The Scariest Symptom of Postpartum Depression

No one tells you about the rage, but it drove me to get help

by JD Bailey

It was the rage that frightened me. I had expected to feel down, sad, and grumpy, and I did. But rage? That was not something anyone had ever told me to expect from postpartum depression. And the rage is what drove me to get help.

About five weeks after my second daughter, Grace, was born, my husband could tell I was not doing well. So he surprised me with a half-day at a local spa. I was thrilled. Nails, facial, massage, and, for a few blissful hours, no baby or toddler attached to me. Heaven.

But when I came home, I could hear Grace crying the minute I walked in the house. My body tensed immediately and the relaxed feeling was gone. Hubs told me that Grace didn’t eat the entire time I was out. She took a little milk from a bottle but then wouldn’t accept it after that. (Worse, she never accepted a bottle again.)

The rage began that day. I felt trapped by my colicky, non-sleeping, no-bottle-taking baby. I was frustrated with my toddler, Anne, who was throwing tantrums constantly. And I was seriously questioning my decision to leave my full-time writing job to stay at home and take on the occasional freelance gig. I felt overwhelmed, sad, anxious, and angry. Every. Single. Day.

Then one night I really lost it on Anne when she was having a tantrum. I couldn’t control the words flying out of my mouth. I wanted to smack her and make her stop (which thankfully, I didn’t). I wanted to be anywhere else but in that house with those kids.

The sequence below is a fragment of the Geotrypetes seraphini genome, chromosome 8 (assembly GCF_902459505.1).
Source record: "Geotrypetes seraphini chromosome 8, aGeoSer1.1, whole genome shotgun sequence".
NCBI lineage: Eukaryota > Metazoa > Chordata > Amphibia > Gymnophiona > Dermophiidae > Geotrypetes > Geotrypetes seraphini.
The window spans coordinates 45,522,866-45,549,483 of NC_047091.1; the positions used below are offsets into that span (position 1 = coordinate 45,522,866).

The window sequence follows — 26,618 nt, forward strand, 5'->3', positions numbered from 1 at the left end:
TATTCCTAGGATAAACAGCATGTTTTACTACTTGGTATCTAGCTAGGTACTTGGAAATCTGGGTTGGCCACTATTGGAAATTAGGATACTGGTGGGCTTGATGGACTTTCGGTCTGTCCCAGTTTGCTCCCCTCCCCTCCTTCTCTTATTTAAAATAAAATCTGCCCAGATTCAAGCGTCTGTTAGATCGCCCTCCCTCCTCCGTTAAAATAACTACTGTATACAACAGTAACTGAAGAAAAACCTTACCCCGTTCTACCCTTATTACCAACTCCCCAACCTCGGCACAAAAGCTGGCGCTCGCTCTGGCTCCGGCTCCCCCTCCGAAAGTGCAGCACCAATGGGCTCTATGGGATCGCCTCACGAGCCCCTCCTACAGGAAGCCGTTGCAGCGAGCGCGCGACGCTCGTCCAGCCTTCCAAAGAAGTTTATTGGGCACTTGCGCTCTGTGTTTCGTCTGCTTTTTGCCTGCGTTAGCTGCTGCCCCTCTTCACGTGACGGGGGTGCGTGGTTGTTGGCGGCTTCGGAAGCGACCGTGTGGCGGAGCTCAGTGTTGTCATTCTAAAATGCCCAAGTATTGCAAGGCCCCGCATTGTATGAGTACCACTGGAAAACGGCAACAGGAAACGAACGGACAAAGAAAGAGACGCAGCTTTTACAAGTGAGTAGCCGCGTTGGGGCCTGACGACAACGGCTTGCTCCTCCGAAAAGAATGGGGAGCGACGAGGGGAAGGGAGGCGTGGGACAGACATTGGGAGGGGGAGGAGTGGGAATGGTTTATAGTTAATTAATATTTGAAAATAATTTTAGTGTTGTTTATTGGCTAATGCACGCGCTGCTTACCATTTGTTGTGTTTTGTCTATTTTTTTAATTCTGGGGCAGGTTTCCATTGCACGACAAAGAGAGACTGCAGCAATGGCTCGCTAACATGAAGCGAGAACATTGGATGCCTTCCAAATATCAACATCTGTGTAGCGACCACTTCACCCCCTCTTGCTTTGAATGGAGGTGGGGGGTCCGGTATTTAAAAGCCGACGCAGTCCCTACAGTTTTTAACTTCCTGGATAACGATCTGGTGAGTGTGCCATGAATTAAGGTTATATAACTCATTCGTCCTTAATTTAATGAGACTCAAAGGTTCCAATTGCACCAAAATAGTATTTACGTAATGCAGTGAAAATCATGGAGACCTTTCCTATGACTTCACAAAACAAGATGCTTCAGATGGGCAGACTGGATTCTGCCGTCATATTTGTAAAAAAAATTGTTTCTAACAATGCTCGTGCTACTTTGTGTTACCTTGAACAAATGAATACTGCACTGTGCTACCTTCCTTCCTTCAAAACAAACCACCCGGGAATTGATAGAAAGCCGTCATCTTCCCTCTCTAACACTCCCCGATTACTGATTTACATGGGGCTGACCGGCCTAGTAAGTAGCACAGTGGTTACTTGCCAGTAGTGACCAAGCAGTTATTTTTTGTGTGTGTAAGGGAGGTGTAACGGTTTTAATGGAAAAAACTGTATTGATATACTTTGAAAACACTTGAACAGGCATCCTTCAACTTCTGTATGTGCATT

The rage coming out of me was otherworldly. Thankfully my husband was there and able to intervene. He convinced me to remove myself from the situation and walk away while he took over. I still feel physically ill when I think about how I acted and what could have happened. It was the most terrifying feeling I have ever experienced.

The next day I called both my primary care doctor and my OB. They prescribed Zoloft and got me into therapy right away. I felt better within days. The sadness, the lack of interest in life, the anxiety all got better with the medication.

But the rage took more work to get under control. The Zoloft helped, but the therapy was what made it much, much better. My therapist taught me some coping mechanisms to help me get through the times when rage threatened to take over. And thanks to her tips and the Zoloft, I can willingly walk away from a difficult situation, refocus, and calm down.

Four years later, I am still managing my depression. The postpartum depression improved but then morphed into another kind of depression when my dad died suddenly. Who knows what it technically is now? Whatever it is, I’m still dealing with it. And the rage is still there. It’s the most difficult part to manage and, from my experience, the least talked about symptom of depression.

That’s why I wrote this essay. I want all you moms out there who are dealing with depression and the rage that can accompany it to know that you are not alone. You are not a bad mom. It can and will get better – if you get help.

Being a mom means doing hard things. And sometimes the hardest thing is asking for the help you need. I know that first phone call was incredibly hard for me to make.

But now I understand that depression happens to regular people. These scary feelings do not make me a bad mother. And with medication, therapy, and healthier life choices, I feel more like me again.

Yes, I’m still fighting the depression, sadness, and rage. But I finally feel like I’m winning.

If you think you may have postpartum depression, answer these simple screening questions

​A version of this article originally ran on scarymommy.com and is reprinted here with permission.

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JD Bailey

JD Bailey

JD Bailey writes about raising her young daughters and dealing with her ongoing depression at Honest Mom. You can find her pretty much anytime of day on Facebook, Twitter, Pinterest, or Google+.​

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